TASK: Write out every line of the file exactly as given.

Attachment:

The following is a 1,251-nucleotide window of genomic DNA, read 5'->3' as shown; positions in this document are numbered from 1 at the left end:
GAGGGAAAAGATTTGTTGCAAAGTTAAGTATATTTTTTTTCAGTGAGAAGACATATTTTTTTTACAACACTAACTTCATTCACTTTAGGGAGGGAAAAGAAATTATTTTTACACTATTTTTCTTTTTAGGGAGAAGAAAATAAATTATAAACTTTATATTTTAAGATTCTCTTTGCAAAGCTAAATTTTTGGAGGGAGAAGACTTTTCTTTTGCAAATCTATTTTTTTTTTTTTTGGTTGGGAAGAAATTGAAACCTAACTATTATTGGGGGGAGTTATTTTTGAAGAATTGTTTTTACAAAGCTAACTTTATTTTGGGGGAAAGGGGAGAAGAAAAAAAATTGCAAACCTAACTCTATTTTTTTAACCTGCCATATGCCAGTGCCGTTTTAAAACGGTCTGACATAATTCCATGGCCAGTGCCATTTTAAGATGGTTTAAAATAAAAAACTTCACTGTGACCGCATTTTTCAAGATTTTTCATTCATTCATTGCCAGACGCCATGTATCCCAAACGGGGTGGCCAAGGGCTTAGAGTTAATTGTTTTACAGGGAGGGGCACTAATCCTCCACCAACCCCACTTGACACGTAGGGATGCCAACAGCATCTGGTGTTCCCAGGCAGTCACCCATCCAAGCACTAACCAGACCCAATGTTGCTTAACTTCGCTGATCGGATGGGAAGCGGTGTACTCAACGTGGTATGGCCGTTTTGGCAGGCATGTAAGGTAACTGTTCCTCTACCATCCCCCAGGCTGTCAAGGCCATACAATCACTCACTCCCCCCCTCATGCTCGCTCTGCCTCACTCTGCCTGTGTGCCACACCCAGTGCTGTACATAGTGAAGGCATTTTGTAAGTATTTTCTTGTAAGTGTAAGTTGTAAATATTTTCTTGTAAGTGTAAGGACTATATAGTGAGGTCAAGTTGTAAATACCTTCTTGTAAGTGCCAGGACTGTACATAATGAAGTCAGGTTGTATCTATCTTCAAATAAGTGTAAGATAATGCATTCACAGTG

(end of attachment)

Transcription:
The following is a 1,251-nucleotide window of genomic DNA, read 5'->3' as shown; positions in this document are numbered from 1 at the left end:
GAGGGAAAAGATTTGTTGCAAAGTTAAGTATATTTTTTTTCAGTGAGAAGACATATTTTTTTTACAACACTAACTTCATTCACTTTAGGGAGGGAAAAGAAATTATTTTTACACTATTTTTCTTTTTAGGGAGAAGAAAATAAATTATAAACTTTATATTTTAAGATTCTCTTTGCAAAGCTAAATTTTTGGAGGGAGAAGACTTTTCTTTTGCAAATCTATTTTTTTTTTTTTTGGTTGGGAAGAAATTGAAACCTAACTATTATTGGGGGGAGTTATTTTTGAAGAATTGTTTTTACAAAGCTAACTTTATTTTGGGGGAAAGGGGAGAAGAAAAAAAATTGCAAACCTAACTCTATTTTTTTAACCTGCCATATGCCAGTGCCGTTTTAAAACGGTCTGACATAATTCCATGGCCAGTGCCATTTTAAGATGGTTTAAAATAAAAAACTTCACTGTGACCGCATTTTTCAAGATTTTTCATTCATTCATTGCCAGACGCCATGTATCCCAAACGGGGTGGCCAAGGGCTTAGAGTTAATTGTTTTACAGGGAGGGGCACTAATCCTCCACCAACCCCACTTGACACGTAGGGATGCCAACAGCATCTGGTGTTCCCAGGCAGTCACCCATCCAAGCACTAACCAGACCCAATGTTGCTTAACTTCGCTGATCGGATGGGAAGCGGTGTACTCAACGTGGTATGGCCGTTTTGGCAGGCATGTAAGGTAACTGTTCCTCTACCATCCCCCAGGCTGTCAAGGCCATACAATCACTCACTCCCCCCCTCATGCTCGCTCTGCCTCACTCTGCCTGTGTGCCACACCCAGTGCTGTACATAGTGAAGGCATTTTGTAAGTATTTTCTTGTAAGTGTAAGTTGTAAATATTTTCTTGTAAGTGTAAGGACTATATAGTGAGGTCAAGTTGTAAATACCTTCTTGTAAGTGCCAGGACTGTACATAATGAAGTCAGGTTGTATCTATCTTCAAATAAGTGTAAGATAATGCATTCACAGTG